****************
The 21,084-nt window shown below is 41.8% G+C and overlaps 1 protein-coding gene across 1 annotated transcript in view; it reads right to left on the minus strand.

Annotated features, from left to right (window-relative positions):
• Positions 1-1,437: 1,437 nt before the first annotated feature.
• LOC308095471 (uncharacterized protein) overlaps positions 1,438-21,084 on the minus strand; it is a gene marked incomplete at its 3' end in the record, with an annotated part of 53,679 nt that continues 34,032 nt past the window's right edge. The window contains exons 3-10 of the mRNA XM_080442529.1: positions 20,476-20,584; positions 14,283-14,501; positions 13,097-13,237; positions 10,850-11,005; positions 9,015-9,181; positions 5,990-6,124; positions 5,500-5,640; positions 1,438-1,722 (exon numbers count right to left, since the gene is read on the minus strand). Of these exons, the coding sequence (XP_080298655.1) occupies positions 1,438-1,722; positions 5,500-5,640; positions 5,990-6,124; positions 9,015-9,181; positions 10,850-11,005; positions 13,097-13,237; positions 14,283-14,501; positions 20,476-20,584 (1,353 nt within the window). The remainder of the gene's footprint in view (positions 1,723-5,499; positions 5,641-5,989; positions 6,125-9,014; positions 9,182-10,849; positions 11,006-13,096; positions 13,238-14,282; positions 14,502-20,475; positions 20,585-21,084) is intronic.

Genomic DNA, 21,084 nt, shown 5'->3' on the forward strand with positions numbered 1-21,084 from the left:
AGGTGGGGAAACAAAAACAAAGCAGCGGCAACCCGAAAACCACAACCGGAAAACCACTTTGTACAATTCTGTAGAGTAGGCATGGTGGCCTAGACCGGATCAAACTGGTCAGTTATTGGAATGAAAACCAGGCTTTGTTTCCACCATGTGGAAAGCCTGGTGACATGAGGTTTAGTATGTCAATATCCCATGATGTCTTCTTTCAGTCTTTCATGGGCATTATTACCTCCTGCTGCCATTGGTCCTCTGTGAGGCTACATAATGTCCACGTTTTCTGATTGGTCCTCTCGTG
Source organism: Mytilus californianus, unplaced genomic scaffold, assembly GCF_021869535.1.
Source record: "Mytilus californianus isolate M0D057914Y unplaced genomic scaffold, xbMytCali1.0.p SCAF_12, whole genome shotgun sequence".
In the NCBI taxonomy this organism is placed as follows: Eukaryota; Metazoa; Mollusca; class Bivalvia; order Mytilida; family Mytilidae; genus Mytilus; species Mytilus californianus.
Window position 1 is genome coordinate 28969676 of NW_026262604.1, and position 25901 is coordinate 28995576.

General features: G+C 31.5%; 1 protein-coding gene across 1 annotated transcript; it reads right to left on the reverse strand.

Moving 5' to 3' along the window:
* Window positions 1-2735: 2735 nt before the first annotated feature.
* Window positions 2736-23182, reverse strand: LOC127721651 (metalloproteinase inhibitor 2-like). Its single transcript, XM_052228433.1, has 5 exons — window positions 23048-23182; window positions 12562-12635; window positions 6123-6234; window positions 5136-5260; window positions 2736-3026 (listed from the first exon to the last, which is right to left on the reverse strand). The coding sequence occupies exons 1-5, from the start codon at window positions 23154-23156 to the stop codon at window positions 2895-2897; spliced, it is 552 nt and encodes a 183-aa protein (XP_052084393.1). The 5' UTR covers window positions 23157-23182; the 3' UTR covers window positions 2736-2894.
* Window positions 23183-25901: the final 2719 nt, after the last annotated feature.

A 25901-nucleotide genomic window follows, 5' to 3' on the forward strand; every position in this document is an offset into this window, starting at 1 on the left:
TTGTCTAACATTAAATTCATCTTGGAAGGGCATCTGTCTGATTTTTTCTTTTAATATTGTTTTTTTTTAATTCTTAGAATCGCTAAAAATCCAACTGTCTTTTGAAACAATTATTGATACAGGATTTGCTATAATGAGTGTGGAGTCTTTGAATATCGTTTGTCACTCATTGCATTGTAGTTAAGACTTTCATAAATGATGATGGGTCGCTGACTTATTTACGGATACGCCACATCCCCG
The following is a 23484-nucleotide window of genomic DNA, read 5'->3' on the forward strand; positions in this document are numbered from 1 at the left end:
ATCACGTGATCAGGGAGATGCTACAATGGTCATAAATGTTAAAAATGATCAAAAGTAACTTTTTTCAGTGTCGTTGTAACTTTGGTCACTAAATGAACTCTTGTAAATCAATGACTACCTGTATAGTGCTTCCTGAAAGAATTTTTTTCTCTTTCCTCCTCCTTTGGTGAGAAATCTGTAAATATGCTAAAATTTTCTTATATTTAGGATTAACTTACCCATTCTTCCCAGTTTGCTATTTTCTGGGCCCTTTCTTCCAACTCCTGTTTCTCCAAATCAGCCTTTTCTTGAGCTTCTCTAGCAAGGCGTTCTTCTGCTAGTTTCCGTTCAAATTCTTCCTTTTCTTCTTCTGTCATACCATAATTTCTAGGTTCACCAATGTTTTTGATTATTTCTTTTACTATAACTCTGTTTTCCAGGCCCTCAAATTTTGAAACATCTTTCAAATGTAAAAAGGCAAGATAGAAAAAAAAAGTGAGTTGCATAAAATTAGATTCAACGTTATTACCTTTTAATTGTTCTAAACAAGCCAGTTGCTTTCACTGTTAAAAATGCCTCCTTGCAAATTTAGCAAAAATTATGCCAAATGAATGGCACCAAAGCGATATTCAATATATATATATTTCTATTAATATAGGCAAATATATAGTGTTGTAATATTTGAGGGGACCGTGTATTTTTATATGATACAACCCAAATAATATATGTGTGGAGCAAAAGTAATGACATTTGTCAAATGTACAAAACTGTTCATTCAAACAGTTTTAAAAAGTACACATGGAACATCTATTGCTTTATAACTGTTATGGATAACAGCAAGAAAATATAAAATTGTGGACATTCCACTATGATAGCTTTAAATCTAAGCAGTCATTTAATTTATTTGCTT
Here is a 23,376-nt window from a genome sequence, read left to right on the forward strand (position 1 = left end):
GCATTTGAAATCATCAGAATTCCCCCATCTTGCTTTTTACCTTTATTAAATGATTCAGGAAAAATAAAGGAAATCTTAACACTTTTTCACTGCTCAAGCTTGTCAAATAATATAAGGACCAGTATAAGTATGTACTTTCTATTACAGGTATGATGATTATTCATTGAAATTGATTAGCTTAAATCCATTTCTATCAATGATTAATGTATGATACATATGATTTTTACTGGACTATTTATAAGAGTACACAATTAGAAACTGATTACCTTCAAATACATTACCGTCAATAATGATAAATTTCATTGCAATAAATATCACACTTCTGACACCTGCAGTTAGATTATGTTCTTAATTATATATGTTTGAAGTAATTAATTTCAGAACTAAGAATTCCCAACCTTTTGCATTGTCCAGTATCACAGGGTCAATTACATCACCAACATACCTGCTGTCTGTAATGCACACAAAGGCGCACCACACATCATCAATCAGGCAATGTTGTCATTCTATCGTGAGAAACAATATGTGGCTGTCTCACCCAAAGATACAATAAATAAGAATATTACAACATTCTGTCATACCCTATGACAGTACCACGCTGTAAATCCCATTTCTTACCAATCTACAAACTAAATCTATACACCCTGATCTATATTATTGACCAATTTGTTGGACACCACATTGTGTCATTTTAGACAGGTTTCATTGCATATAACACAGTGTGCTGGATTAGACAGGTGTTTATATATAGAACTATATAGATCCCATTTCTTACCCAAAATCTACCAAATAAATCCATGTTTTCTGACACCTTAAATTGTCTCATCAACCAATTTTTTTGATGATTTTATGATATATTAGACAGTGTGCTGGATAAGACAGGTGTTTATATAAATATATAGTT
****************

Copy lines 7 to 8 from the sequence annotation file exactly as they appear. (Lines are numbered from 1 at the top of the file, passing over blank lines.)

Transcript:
Source organism: Mytilus californianus, unplaced genomic scaffold, assembly GCF_021869535.1.
Source record: "Mytilus californianus isolate M0D057914Y unplaced genomic scaffold, xbMytCali1.0.p SCAF_12, whole genome shotgun sequence".